Majority of highest-earning hedge fund managers and traders are at quant firms

Forbes’ list of highest-earning hedge fund managers and traders

Forbes has released their 2019 list of the twenty highest-earning hedge fund managers and traders (see also this Forbes analysis).

Here is a synopsis of the results:

Manager Rank 2017 earnings Company Type: Q* or D*
Jim Simons 1 $1.6 B Renaissance Technologies Corp. Q
Michael Platt 2 $1.2 B BlueCrest Capital Management D
Ray Dalio 3 $870 M Bridgewater Associates Q
Ken Griffin 4 $870 M Citadel LLC Q
John Overdeck 5 $700 M Two Sigma Investments Q
David Siegel 5 $700 M Two Sigma Investments Q
Israel Englander 7 $500 M Millennium Management Q
Paul Tudor Jones II 7 $500 M Tudor Investment Corporation D
David Shaw 7 $500 M D.E. Shaw & Co., L.P. Q
Jeffrey Talpins 7 $500 M Element Capital Management D
Carl Icahn 11 $480 M Icahn Capital Management D
Chase Coleman III 12 $450 M Tiger Global Management D
Alan Howard 13 $300 M Brevan Howard Asset Management D
Crispin Oley 14 $200 M Odey Asset Management D
Greg Jensen 15 $150 M Bridgewater Associates Q
Peter Muller 15 $150 M PDT Partners Q
Robert Prince 15 $150 M Bridgewater Associates Q
Steven Schonfeld 18 $130 M Schonfeld Group Q
Peter Brown 19 $100 M Renaissance Technologies Corp. Q
Paul Singer 19 $100 M Elliott Management D

** Note: D (primarily discretionary) or Q (primarily quantitative) is often hard to determine and not clear-cut. We rely here on some outside commentaries.


Needless to say, the one fact that stands out in this table is that the majority of the top 20 are associated with funds and trading operations that are primarily quantitative, as opposed to those who predominately rely on other, more discretionary, approaches. As Forbes columnists Nathan Vardi and Antoine Gara explain,

The computer geeks are taking over Wall Street. During a disappointing year that saw the average hedge fund manager lose money, elite quantitative traders stood out in 2018 from the rest of the trading crowd. More than half of the 20 highest-earning hedge fund managers and traders in 2018 were associated with computer-driven algorithmic trading.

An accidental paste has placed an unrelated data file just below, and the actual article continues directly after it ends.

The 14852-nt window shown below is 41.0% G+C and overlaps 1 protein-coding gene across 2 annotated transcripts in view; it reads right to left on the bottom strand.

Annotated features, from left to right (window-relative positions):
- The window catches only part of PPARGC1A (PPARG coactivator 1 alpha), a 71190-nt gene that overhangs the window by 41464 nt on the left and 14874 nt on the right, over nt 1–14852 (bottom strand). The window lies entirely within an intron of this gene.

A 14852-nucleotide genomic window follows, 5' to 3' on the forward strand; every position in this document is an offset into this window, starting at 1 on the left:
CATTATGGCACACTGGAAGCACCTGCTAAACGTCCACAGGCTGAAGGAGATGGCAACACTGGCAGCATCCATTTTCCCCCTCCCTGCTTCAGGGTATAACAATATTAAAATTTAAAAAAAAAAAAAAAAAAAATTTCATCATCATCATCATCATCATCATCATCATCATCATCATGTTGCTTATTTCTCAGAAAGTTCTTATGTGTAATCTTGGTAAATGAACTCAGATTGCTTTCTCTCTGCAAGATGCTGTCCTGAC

Among those featured in the Forbes analysis were Jim Simons, founder of Renaissance Technologies and arguably the best-known quantitative trader ever, and John Overdeck and David Segel, whose Two Sigma Investments continues to do very well, returning 11% net of fees in its Absolute Return fund and 14% net of fees in its Compass fund. Overdeck and Segel both started their careers at D.E. Shaw, whose founder David E. Shaw also makes the list.

Other hedge funds

Aside from the highly quantitative operations, 2018 has been a “miserable” year, according to Vari and Gaza. As we highlighted in a previous Mathematical Investor blog, most hedge have done rather poorly lately. If we normalize the HFRI FWI index to 1.00 at the end of 2007, this index increased only about 40% through mid-2018, whereas the S&P 500 has increased by 148%.

It is true that the past eight years have not seen a major correction, but as Cliff Asness of AQR points out, even if one does a comparison differently, the outcome is not different. Asness concludes,

I find the story that hedge funds as a whole are now much closer to regular old traditional active stock picking, and thus less special than before, quite plausible. Given traditional active stock picking is such a consistent long-term disappointment, this ain’t good.

Still, it is clear that the real test of hedge funds will come in the next significant correction (more than the recent 15-20% correction). Will they weather this correction better than the market indices such as the S&P 500? We will see.

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